Assess­ing the im­pact model

We can ap­ply our usual INT heuris­tics in this case, al­though we can pick out some par­tic­u­lar con­sid­er­a­tions for the do­main. Th­ese can work both for pick­ing out a broad prob­lem area, and for di­rectly pick­ing out fac­tors rele­vant to a par­tic­u­lar im­pact model.

Scale

As ever, we care about both how many peo­ple we help and how much we help them.

We should think about max­i­mum scale here: if you could even­tu­ally sell your product to ev­ery­one on Earth, that’s bet­ter than if you’re limited to just one na­tional mar­ket. If we think about our pos­si­ble benefi­ciary groups, third par­ties tend to be the biggest group, fol­lowed by your cus­tomers, and then your em­ploy­ees.

Similarly, a life-sav­ing product is much bet­ter for each per­son than some­thing that merely saves them some money.

Tractability

There are a cou­ple of big things that af­fect tractabil­ity.

The first is ob­vi­ous: the prob­lem may be hard. Or the prob­lem may be easy, but mak­ing it prof­itable may be hard. And we’re pri­mar­ily think­ing about busi­nesses here, so if you can’t make it prof­itable, you can’t do it.

Se­condly, you might not want to do it. Run­ning a busi­ness is hard work, and you face pres­sure not only to drop out, but to cave in on is­sues where your in­vestors or ad­vi­sors may not be al­igned with what you want. If your benefi­ciary group is your cus­tomers, then your profit goals and your im­pact goals are rel­a­tively al­igned, so this may be eas­ier.

In other cases this is less likely. For ex­am­ple, Uber (may be) benefit­ing its 1.5 mil­lion drivers. But they are not in­cen­tivised to em­ploy these peo­ple, be­cause do­ing so costs them, so as soon as they can au­to­mate them away, they will.

Fi­nally, you might not be able to figure out what to do. Even if you can iden­tify the prob­lem, you may not be able to figure out a plau­si­ble mechanism to ac­tu­ally have an im­pact on it, or your mechanism might fail to work.

Tractabil­ity is­sues re­sult in two big failure modes:

  • The busi­ness fails entirely

  • The busi­ness suc­ceeds, but it has a low or nega­tive impact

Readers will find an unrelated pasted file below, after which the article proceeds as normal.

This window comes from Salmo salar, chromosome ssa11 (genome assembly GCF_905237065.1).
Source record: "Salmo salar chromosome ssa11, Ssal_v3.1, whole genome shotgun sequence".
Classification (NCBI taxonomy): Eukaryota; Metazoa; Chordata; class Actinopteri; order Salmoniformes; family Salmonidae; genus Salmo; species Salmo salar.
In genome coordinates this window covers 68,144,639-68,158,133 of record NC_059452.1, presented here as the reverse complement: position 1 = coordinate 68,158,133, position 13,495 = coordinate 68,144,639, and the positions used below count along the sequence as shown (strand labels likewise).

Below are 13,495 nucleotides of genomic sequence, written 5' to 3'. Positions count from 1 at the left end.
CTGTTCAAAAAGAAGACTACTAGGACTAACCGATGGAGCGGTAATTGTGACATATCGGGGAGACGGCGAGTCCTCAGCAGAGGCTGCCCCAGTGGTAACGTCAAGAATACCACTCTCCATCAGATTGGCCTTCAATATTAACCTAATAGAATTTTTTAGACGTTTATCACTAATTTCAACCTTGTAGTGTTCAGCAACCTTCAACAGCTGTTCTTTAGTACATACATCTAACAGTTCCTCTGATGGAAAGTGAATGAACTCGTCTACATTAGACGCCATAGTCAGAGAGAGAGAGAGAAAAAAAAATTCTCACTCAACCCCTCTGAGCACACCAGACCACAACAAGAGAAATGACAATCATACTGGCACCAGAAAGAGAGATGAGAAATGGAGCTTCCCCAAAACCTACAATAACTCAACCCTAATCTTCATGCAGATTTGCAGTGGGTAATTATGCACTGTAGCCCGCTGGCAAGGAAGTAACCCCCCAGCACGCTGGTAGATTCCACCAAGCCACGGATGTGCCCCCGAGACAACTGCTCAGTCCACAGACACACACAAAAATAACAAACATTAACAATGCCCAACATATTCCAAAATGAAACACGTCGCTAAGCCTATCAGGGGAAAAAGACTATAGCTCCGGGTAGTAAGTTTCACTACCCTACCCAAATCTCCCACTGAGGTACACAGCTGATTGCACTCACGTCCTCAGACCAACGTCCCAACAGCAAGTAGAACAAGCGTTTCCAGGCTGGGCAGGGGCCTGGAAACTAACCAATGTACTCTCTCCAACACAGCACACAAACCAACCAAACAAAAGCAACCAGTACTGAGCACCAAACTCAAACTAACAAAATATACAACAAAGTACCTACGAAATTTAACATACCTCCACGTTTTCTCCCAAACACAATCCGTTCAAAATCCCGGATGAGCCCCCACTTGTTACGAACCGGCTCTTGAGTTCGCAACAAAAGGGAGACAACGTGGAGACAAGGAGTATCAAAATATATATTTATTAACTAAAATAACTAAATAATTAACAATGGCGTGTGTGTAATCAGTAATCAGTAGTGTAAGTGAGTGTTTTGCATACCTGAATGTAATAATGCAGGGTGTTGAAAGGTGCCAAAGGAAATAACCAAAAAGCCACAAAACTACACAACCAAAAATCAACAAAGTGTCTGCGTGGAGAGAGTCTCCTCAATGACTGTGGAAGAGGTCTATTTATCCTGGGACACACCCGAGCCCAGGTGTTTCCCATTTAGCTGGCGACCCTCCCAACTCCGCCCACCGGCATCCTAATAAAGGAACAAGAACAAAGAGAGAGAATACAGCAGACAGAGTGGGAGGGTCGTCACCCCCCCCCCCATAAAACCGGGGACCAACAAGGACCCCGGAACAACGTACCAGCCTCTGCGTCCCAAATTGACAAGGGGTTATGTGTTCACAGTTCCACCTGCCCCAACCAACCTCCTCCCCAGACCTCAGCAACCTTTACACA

Coun­ter­fac­tu­als/​Neglectedness

As­sum­ing that you start a busi­ness that solves a real prob­lem, we can as­sume that some­one would have solved it even­tu­ally. That means that the effect you have is the differ­ence be­tween those two, which will look like get­ting X ex­tra years of the solu­tion. We can call this your time ad­van­tage.

Gen­er­ally, the big­ger the time ad­van­tage the bet­ter. If the prob­lem is big enough, then even a short time ad­van­tage may not be a prob­lem—get­ting a malaria vac­cine a year ear­lier would be huge!

But gen­er­ally big­ger is bet­ter. There are a few ways you might have a big time ad­van­tage:

Firstly, the tech­nol­ogy you use has ex­isted for a while but hasn’t been ap­plied to the prob­lem that you are ap­ply­ing it to. That sug­gests that it would con­tinue to be un­solved in that way for a long time if you don’t do it.

Coun­ter­in­tu­itively, this sug­gests that you should stay away from new tech­nolo­gies: it is very likely that some­one will try “ma­chine learn­ing for X” rel­a­tively soon, so it is un­likely to be ne­glected.

Another com­mon case is that the prob­lem re­quires an un­usual com­bi­na­tion of skills, knowl­edge, or in­cli­na­tions. For ex­am­ple, you might know about both fi­nan­cial ser­vices and the de­vel­op­ing world, while also be­ing al­tru­is­tic. Com­bi­na­tions of traits are cor­re­spond­ingly rarer—if you have at least one mod­er­ately rare skill, then it is likely that you also have one very rare com­bi­na­tion of skills. It may be a long time be­fore this com­bi­na­tion comes along again, and so if there are prob­lems that re­quire it, they may go un­solved un­til then.3

This sug­gests that you should look es­pe­cially hard for prob­lems that only you (or you and your friend with the other un­usual skills) can solve, be­cause that is likely to give you a big time ad­van­tage.

Fi­nally, the in­cen­tives to solve the prob­lem may be lack­ing (e.g. the cus­tomers are poor). This is a tough case, be­cause those in­cen­tives will also be lack­ing for you. So you need a good story about how you are go­ing to keep your im­pact on track. Many benefits to third par­ties have this form. Often if the ex­ter­nal­ity is in­no­va­tion then a strong founder can en­sure that most of the benefit is pro­duced be­fore they are phased out. For ex­am­ple, Tesla has cho­sen to give away their patents for free, which might not have hap­pened with a less al­tru­is­tic CEO.

  1. Sadly, it looks like they’ve gone bust since I last checked, but they’re still a good ex­am­ple of the prin­ci­ple.

  2. Spencer Green­berg’s pod­cast dis­cusses some of the ways star­tups can un­ex­pect­edly cause harm.

  3. Peter Thiel talks about “se­crets” which are un­usual be­liefs that you have which make you think that a prob­lem is sol­u­ble, even though the gen­eral be­lief may be that it is not. Th­ese are an­other thing that can make you un­usual.